Since aircraft were first implemented in the early 20th century, the miracle of flight has been tempered with tragedy and devastation. When pondering aviation disasters, a few famous plane crashes may immediately come to mind. The 1985 mechanical failure of Japan Airlines Flight 123 remains the largest single aircraft accident in history. The terrorist attacks of 9/11 resulted in the largest single-day loss of life in commercial aviation. Malaysia Airlines 370 seemed to vanish into thin air in 2014, with all 239 people on board never to be seen again.
However, few people know of 1945's B-25 crash, in which an Air Force bomber crashed right into the Empire State Building.
On July 28th, 1945, a B-25 Mitchell bomber was being piloted by Lieutenant Colonel William F. Smith Jr. He was on a routine personnel transport mission, traveling from Massachusetts’ Bedford Army Air Field to the Newark Metropolitan Airport in New Jersey. When Smith asked for clearance to begin the landing process, he was advised there was zero visibility, yet he threw caution to the wind and proceeded anyway.
As Smith pushed onward, the plane became enveloped by a haze of fog. Disoriented by the dense conditions, he turned right after passing the Chrysler Bulding, instead of left. Shortly thereafter, at 9:40 in the morning, the aircraft collided with the Empire State Building’s northern side.
The plane crashed into the building between the 78th and 80th floors, where the War Relief Services and National Catholic Welfare Council offices were located. The B-25 left an 18-by-20-foot hole in the structure—but that’s not all. Upon impact, one of the engines shot all the way through the building and out the southern wall. It continued to propel itself an additional block before plummeting 900 feet to the roof of a nearby building. That building then caught fire, causing the complete destruction of a penthouse art studio.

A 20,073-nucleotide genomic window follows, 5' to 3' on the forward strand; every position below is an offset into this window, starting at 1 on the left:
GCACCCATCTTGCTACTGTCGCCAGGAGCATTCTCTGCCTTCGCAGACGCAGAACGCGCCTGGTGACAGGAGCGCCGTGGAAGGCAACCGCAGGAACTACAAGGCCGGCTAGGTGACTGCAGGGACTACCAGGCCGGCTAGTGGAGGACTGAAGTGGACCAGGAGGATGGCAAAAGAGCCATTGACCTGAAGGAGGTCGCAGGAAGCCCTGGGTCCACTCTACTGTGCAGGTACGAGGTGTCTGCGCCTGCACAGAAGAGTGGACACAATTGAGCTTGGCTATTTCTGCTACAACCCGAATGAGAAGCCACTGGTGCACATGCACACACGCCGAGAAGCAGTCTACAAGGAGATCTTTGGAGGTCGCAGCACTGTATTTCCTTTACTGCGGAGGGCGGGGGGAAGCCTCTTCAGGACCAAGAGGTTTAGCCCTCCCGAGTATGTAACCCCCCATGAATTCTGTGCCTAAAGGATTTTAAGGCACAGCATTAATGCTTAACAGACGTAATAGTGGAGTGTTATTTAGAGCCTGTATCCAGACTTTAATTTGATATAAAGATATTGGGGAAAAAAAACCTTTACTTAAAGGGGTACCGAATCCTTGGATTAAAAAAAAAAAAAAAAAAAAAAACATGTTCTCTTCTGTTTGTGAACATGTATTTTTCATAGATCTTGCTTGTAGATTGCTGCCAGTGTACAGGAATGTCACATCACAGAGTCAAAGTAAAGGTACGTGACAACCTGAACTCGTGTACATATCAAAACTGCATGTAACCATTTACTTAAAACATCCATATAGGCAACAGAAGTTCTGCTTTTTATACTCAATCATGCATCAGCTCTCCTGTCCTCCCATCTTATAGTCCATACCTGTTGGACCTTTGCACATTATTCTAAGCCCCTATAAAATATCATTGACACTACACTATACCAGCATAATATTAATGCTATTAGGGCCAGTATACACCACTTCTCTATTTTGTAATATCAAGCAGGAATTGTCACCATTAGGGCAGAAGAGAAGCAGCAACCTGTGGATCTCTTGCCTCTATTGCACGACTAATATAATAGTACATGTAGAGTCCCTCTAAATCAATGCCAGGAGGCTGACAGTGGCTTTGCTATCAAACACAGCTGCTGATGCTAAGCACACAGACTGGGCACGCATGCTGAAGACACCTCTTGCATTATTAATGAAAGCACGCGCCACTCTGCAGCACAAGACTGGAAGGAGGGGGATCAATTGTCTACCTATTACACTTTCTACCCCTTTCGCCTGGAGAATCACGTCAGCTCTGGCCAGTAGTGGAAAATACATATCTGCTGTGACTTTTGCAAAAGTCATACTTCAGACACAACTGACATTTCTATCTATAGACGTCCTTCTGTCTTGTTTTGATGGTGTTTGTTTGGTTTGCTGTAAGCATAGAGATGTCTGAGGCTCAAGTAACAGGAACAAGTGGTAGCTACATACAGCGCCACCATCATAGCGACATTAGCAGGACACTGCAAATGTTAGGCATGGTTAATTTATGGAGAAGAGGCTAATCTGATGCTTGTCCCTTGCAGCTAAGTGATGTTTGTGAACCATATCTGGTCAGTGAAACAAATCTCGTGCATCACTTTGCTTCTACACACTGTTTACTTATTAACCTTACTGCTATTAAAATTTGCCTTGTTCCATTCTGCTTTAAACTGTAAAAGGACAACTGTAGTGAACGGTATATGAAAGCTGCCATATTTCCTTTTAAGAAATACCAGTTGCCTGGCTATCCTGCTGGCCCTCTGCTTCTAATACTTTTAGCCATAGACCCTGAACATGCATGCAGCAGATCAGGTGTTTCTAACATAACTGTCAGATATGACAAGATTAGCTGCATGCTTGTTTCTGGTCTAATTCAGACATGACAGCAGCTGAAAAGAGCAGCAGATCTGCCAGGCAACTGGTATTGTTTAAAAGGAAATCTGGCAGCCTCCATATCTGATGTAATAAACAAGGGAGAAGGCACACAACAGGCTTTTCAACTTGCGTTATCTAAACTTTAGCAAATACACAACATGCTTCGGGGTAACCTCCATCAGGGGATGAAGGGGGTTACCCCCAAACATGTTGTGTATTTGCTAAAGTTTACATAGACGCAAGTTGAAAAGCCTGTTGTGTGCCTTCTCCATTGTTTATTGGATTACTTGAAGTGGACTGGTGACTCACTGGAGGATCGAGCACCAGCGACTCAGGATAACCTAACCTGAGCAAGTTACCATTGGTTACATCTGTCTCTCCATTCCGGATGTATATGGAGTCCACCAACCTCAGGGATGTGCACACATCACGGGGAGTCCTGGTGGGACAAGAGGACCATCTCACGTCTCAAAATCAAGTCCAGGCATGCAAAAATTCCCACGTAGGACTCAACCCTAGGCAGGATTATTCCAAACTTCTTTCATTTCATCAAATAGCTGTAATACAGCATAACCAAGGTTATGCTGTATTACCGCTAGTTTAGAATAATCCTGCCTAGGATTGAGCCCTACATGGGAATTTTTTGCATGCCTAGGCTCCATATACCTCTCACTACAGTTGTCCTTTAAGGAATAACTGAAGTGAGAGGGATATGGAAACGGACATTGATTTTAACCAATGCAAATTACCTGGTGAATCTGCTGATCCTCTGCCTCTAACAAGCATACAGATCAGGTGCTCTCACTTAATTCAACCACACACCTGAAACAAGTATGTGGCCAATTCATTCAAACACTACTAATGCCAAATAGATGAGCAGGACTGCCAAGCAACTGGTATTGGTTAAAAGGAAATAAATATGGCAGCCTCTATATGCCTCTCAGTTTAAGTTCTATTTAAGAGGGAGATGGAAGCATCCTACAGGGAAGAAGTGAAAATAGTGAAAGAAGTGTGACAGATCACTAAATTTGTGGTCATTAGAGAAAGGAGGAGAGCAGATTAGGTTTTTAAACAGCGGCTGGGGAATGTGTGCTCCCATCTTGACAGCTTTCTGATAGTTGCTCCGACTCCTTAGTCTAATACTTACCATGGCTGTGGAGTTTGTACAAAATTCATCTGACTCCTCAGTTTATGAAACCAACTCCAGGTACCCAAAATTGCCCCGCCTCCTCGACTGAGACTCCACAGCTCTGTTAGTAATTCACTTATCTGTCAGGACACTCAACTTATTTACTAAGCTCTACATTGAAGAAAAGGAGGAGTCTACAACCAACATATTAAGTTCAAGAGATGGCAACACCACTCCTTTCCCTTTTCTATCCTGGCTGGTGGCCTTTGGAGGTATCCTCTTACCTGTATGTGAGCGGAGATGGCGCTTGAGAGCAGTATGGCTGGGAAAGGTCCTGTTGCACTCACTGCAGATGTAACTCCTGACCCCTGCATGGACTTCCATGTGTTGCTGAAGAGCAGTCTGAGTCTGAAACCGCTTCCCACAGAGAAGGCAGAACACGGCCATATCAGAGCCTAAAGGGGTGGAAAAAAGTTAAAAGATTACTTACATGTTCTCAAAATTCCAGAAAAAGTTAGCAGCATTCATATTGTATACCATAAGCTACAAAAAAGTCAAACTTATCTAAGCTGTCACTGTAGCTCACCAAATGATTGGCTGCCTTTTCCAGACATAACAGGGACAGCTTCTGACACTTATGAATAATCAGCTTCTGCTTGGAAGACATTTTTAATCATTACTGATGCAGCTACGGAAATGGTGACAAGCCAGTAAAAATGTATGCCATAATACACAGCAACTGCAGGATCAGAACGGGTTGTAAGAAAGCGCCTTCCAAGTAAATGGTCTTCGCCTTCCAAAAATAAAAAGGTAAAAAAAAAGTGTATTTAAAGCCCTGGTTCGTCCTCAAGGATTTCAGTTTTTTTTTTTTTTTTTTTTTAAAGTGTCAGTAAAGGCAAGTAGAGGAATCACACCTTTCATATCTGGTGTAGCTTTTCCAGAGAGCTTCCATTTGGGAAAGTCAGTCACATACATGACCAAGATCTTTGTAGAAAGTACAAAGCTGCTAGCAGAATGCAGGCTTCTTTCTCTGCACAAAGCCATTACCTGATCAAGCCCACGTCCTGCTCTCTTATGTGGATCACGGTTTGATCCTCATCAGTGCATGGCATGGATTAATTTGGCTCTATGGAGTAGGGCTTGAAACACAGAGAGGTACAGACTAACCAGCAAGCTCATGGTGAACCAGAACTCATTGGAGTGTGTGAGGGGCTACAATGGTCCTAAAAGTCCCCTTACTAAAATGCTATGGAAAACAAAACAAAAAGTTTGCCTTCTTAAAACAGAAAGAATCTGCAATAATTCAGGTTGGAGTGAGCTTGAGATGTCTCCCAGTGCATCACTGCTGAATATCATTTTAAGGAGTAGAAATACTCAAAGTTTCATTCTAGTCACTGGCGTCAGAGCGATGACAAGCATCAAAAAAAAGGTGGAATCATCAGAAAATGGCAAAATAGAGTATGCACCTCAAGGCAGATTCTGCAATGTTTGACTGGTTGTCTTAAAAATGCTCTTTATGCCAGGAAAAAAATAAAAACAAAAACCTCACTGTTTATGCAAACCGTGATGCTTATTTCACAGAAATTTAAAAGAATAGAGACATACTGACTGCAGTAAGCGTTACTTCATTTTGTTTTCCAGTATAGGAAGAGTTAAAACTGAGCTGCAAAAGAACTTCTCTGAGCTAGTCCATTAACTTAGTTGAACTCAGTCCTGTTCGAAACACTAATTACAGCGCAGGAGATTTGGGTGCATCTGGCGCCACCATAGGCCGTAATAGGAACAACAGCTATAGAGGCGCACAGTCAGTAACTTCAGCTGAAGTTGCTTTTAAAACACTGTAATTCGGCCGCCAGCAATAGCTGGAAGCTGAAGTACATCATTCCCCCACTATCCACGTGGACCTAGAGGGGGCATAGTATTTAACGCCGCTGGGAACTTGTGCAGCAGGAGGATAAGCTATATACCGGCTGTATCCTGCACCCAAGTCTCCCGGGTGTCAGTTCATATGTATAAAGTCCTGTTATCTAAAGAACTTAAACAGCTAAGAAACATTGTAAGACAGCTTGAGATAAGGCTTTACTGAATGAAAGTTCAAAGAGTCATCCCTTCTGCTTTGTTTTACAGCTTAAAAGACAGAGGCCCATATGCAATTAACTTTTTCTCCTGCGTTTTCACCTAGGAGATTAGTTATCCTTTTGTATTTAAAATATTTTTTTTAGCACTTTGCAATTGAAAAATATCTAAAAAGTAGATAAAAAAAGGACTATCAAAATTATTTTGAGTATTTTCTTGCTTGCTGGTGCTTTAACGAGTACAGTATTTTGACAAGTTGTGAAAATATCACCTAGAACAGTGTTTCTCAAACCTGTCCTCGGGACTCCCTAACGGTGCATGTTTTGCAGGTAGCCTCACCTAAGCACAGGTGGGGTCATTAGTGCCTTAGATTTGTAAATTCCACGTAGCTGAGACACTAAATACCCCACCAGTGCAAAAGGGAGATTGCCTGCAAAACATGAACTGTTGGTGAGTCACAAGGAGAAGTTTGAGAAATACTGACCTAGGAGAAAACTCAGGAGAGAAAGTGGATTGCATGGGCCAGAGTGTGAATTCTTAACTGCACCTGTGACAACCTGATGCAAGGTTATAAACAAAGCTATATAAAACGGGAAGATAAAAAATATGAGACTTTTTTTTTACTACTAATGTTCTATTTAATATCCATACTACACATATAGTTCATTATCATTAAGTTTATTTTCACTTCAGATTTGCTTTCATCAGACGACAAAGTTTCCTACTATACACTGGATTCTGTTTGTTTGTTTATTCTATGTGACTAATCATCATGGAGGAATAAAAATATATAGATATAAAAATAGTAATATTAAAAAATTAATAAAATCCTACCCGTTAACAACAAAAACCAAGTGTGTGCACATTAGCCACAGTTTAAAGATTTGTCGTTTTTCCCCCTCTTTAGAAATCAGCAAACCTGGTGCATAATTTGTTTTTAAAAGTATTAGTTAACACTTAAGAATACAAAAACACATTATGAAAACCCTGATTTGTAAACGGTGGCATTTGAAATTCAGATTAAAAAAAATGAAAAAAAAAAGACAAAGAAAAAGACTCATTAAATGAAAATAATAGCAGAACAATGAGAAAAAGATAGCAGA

But what of the other engine? Along with a portion of the landing gear, it toppled down an elevator shaft within the Empire State Building, where it caught fire. The blaze was brought under control within 40 minutes. It remains the highest structural fire to ever be extinguished by firefighters.
At the time of the crash, there were approximately 60 sightseers on the observation deck of the 86th floor. A total of 14 people died in this terrible collision, including 11 civilians, along with Colonel Smith, Staff Sergeant Christopher Domitrovich, and Navy Aviation Machinist’s Mate Albert Perna. Perna's body wasn’t discovered until two days after the crash, when search crews located it at the bottom of an elevator shaft. As for Smith and Domitrovich’s bodies, they had been burned beyond recognition.
Some survivors did not emerge unscathed, and suffered severe injuries from the disaster. When the plane struck, elevator operator Betty Lou Oliver had been in an elevator car on the 80th floor. The impact tossed her from the car, and ultimately caused significant burns across her body. When first aid workers reached her, they brought her to another elevator to move her down to the ground floor. However, the crash had damaged that elevator’s cables. With Oliver still inside, the car plunged 75 stories, all the way down into the basement. Against all odds, Oliver survived—though she did break her pelvis, back, and neck in what remains the world record for the longest survived elevator fall.
A silver lining among the devastation was the passage of the Federal Tort Claims Act of 1946—a bill that would grant private citizens the right to sue the federal government. It had been pending in Congress for over two decades, but gained momentum after the Empire State Building tragedy. The act was ultimately passed eight months later, and included retroactive provisions to claims that occurred in 1945, so that those affected by the accident could seek recompense from the government.
This incident is one full of death, pain, structural devastation, and record breaking crises. Yet you wouldn't know it from the aftermath. Less than 48 hours after a plane had crashed into its side, the Empire State Building was miraculously open for business on Monday morning. Today, the incident is all but forgotten by New Yorkers.